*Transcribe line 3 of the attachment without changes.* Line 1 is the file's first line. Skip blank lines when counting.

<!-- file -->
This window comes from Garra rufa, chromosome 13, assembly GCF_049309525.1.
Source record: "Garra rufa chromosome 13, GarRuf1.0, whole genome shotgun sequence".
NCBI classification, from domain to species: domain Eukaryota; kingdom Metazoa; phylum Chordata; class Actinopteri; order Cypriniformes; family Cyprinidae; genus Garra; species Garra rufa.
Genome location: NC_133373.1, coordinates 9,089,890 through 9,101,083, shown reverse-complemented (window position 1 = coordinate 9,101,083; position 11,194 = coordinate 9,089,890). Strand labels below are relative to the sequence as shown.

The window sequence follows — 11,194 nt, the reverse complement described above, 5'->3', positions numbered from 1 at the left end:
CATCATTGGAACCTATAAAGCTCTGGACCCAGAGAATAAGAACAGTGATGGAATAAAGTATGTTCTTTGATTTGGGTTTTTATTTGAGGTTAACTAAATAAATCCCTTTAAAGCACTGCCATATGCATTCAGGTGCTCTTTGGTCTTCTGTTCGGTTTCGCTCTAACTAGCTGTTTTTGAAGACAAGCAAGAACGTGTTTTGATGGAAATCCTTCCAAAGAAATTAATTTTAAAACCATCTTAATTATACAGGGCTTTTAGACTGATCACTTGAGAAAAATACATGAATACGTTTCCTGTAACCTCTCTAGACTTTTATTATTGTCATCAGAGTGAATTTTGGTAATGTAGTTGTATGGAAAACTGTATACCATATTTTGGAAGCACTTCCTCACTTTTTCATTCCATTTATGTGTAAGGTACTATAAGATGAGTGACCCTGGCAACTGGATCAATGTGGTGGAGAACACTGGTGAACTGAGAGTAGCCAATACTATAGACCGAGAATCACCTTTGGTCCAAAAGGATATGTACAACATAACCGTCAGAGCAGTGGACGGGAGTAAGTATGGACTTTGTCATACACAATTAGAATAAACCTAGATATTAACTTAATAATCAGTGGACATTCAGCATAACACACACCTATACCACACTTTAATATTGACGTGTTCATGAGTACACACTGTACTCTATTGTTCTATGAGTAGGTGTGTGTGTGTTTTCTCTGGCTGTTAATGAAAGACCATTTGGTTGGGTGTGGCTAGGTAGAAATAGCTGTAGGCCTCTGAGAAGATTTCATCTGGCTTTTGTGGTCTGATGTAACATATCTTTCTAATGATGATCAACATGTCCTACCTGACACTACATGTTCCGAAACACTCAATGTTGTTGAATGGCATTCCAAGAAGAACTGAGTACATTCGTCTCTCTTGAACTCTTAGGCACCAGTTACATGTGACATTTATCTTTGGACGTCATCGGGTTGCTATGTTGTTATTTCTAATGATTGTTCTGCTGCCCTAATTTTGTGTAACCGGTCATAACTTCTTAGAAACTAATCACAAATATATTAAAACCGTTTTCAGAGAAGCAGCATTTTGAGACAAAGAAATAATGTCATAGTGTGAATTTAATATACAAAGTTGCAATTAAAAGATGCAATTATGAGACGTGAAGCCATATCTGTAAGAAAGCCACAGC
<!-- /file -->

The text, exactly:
NCBI classification, from domain to species: domain Eukaryota; kingdom Metazoa; phylum Chordata; class Actinopteri; order Cypriniformes; family Cyprinidae; genus Garra; species Garra rufa.